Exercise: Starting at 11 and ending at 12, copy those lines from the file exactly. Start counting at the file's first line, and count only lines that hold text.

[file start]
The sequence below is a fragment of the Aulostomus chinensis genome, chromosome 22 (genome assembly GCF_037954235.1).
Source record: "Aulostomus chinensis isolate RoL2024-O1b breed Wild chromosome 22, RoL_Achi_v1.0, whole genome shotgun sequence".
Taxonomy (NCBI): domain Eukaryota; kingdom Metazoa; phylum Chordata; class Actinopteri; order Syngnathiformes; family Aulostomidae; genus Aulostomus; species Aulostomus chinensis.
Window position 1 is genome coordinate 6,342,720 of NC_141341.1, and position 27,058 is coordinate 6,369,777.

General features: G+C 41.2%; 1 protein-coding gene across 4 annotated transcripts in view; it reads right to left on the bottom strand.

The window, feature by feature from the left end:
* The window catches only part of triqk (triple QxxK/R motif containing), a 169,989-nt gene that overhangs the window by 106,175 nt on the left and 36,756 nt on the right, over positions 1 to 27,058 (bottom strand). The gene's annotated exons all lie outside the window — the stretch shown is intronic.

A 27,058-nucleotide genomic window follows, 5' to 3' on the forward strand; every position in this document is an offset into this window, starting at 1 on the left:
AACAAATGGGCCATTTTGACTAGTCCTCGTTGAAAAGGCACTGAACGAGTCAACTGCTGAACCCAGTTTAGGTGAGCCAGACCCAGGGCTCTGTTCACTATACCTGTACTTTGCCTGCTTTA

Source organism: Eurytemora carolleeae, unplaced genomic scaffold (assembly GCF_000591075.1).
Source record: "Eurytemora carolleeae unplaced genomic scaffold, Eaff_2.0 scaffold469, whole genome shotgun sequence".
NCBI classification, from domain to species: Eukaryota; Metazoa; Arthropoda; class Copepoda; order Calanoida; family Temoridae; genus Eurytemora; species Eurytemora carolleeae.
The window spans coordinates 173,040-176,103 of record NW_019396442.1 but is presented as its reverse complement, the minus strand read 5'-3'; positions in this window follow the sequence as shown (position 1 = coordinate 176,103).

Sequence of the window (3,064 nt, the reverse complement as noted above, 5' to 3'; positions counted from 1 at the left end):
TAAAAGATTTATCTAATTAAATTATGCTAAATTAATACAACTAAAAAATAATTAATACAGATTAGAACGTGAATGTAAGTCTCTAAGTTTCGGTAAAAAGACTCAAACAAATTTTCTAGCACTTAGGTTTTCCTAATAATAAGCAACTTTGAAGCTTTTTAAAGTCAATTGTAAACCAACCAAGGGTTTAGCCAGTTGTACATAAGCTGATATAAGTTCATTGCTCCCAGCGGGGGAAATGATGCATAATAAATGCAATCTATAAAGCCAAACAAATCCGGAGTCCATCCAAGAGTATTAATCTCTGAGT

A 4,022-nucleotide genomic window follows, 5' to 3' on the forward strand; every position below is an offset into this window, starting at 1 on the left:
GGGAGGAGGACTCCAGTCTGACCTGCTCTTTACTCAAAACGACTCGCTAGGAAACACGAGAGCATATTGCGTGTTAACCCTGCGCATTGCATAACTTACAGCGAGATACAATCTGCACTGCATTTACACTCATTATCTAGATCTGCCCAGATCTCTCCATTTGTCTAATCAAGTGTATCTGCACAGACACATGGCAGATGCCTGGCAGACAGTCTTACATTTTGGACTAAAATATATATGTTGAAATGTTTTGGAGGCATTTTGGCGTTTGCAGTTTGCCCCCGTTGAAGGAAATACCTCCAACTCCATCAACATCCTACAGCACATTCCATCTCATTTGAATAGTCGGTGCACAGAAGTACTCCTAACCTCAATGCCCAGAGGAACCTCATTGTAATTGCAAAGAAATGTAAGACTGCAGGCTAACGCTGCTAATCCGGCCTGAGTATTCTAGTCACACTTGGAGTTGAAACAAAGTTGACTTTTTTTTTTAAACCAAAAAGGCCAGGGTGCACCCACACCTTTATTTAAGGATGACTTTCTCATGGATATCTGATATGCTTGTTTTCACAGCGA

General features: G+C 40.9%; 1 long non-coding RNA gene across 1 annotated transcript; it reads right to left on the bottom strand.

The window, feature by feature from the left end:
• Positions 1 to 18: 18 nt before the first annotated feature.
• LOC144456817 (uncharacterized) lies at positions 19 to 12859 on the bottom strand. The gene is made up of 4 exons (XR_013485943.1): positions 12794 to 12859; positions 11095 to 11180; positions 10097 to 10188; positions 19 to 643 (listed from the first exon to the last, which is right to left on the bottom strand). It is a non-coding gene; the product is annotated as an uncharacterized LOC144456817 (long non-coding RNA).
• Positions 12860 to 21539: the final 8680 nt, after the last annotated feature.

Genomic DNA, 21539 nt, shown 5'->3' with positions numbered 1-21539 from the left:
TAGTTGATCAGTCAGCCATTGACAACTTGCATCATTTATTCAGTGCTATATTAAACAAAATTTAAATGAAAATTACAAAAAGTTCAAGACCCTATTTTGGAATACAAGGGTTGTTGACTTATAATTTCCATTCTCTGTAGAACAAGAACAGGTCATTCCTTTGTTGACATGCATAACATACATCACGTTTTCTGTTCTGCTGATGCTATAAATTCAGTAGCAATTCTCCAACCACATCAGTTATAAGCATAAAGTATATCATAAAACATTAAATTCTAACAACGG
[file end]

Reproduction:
Source record: "Eurytemora carolleeae unplaced genomic scaffold, Eaff_2.0 scaffold469, whole genome shotgun sequence".
NCBI classification, from domain to species: Eukaryota; Metazoa; Arthropoda; class Copepoda; order Calanoida; family Temoridae; genus Eurytemora; species Eurytemora carolleeae.